Raney had quite a few including the above, and "Motion", "Lee", "Parker '51", "On The Rocks", "We'll Be Together", "Ovals", "Portzerbie", "Samba Teekens" and a piece for Strings and electric guitar called "Suite For Guitar Quintet" that is over twenty minutes long.
    Jim hall also wrote an extended piece for guitar and string quartet.
    Surprisingly, I have to mention Raney's composition "Puby La Keg" . He recorded it with Red Norvo.

    On the same subject, I just wanted to offer some trivia in relation to a couple of Raney tune titles, Potrezebie is riffing on a running joke from Mad magazine, Potrzebie - Wikipedia, the free encyclopedia

    A "Parker 51" is a rare and collectible fountain pen. Apparently JR was sent one by Parker pens for honouring them with the name check in the song title. The story goes, Stan Getz claimed ownership of the pen, because he led the group that recorded the tune !.

    I also really like " A farewell To Alms" written by Tal Farlow,
    and "Motivation" by Billy Bean, ( it's a killer).

  18. #17

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    a while ago Someone here suggested the tune

    Jean De Fleur

    It was a great suggestion



    great tune to play, it's a lot of fun, and guitar friendly

  19. #18

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    Place du Tertre - Bireli Lagrene




    I'll Take Les - Sco




    Al Green Song - Sco




    Calvin's Key - Pat Metheny

    Have no secrets, hear no lies.

  20. #19

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    Quote Originally Posted by pubylakeg View Post
    Surprisingly, I have to mention Raney's composition "Puby La Keg" . He recorded it with Red Norvo.

    On the same subject, I just wanted to offer some trivia in relation to a couple of Raney tune titles, Potrezebie is riffing on a running joke from Mad magazine, Potrzebie - Wikipedia, the free encyclopedia

    A "Parker 51" is a rare and collectible fountain pen. Apparently JR was sent one by Parker pens for honouring them with the name check in the song title. The story goes, Stan Getz claimed ownership of the pen, because he led the group that recorded the tune !.

    I also really like " A farewell To Alms" written by Tal Farlow,
    and "Motivation" by Billy Bean, ( it's a killer).
    I thought that Raney wrote Parker '51 in tribute to his painter friend, Ray Parker. Raney was quite a painter himself.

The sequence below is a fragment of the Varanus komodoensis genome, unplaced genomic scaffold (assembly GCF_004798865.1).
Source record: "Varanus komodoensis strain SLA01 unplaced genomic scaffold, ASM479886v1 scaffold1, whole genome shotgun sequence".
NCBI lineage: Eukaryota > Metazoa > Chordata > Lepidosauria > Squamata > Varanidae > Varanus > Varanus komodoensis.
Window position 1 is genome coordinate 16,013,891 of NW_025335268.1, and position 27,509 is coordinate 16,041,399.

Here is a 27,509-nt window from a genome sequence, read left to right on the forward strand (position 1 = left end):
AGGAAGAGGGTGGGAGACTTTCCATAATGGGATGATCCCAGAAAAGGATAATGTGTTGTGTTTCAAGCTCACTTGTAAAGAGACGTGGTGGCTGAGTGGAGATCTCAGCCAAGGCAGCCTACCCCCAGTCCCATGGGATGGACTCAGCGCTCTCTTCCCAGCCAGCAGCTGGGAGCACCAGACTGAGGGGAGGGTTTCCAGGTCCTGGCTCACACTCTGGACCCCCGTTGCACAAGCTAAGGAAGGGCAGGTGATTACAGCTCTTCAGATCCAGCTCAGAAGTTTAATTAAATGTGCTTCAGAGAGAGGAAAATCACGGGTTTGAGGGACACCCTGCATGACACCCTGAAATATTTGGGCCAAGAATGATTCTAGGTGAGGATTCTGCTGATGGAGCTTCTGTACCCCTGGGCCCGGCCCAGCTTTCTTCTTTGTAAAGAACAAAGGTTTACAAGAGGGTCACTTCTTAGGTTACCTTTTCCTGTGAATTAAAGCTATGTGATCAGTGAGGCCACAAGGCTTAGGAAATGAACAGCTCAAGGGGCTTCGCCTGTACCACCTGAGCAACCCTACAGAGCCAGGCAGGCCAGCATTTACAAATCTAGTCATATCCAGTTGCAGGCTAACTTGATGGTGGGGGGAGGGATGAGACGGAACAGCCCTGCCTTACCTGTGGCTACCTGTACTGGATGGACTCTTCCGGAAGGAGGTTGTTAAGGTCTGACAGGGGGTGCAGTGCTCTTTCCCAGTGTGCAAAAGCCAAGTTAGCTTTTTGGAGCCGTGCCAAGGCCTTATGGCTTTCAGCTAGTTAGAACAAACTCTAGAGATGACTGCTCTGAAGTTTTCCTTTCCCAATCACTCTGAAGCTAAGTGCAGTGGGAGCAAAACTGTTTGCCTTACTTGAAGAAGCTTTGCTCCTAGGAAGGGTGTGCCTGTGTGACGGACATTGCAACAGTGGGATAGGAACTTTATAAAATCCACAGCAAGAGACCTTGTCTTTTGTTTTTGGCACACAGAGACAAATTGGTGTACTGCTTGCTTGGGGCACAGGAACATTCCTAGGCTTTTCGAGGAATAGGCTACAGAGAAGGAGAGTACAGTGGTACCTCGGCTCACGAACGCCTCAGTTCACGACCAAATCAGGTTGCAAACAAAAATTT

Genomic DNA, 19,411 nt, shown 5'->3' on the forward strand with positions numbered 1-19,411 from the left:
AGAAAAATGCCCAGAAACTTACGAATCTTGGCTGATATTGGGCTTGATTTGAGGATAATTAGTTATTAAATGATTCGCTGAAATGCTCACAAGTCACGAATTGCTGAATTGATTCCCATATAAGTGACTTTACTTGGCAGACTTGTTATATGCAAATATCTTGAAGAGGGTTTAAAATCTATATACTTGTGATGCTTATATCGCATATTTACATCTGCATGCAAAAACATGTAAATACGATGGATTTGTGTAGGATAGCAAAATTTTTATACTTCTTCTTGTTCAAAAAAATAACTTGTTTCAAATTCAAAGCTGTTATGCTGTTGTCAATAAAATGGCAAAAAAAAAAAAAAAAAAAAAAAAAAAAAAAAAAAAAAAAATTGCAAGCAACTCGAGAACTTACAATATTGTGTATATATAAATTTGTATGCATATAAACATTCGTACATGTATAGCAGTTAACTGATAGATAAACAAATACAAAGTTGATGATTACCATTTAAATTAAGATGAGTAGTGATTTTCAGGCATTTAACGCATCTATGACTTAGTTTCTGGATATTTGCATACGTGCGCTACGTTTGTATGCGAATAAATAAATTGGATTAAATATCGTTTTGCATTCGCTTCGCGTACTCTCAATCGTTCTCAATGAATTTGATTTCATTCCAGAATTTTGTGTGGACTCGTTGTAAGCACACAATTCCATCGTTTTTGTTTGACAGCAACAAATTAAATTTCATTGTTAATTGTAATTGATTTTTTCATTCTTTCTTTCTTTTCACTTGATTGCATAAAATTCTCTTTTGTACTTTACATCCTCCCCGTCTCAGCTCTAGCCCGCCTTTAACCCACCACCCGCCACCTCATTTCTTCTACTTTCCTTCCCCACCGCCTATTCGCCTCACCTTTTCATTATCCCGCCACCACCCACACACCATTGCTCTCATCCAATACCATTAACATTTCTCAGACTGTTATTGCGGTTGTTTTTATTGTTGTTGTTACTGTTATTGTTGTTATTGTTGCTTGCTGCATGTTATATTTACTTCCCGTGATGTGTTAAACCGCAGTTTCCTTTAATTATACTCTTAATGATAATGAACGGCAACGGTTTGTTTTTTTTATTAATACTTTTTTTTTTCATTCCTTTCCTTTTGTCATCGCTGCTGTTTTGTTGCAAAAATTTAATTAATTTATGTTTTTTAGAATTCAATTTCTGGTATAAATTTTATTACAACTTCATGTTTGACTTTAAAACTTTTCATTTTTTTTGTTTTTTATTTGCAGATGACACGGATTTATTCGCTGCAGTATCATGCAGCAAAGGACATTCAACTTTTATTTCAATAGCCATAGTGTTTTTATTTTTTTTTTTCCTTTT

That doesn't surprise me about Getz; I read his bio- he was a real SOB.
    I wonder what Raney meant by Puby La Keg?
    Tal wrote some swinging tunes in the 50s- "Meteor", "And She Remembers Me" (anybody know the joke behind that one?), "Gibson Boy", "Tina", Rock,n Rye" and Telefunky".

  21. #20

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    Quote Originally Posted by sgcim View Post
    I thought that Raney wrote Parker '51 in tribute to his painter friend, Ray Parker. Raney was quite a painter himself.
    That doesn't surprise me about Getz; I read his bio- he was a real SOB.
    I wonder what Raney meant by Puby La Keg?
    Tal wrote some swinging tunes in the 50s- "Meteor", "And She Remembers Me" (anybody know the joke behind that one?), "Gibson Boy", "Tina", Rock,n Rye" and Telefunky".
    Well, yeah, AFAIR, the pen story came from Jon Raney's ? blog , but whether JR's original intention was to honour Ray Parker, it's quite possible, crossed wires maybe ? As you'll know, he also wrote one titled "Elegy For Ray Parker" on his last record.

    As for Tal, I'll Remember April,... "And She Remembers Me".

  22. #21

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    Joe Pass didn't write many tunes but 'For Django' is a waltz with a great set of changes:


  23. #22

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    Quote Originally Posted by pubylakeg View Post
    Well, yeah, AFAIR, the pen story came from Jon Raney's ? blog , but whether JR's original intention was to honour Ray Parker, it's quite possible, crossed wires maybe ? As you'll know, he also wrote one titled "Elegy For Ray Parker" on his last record.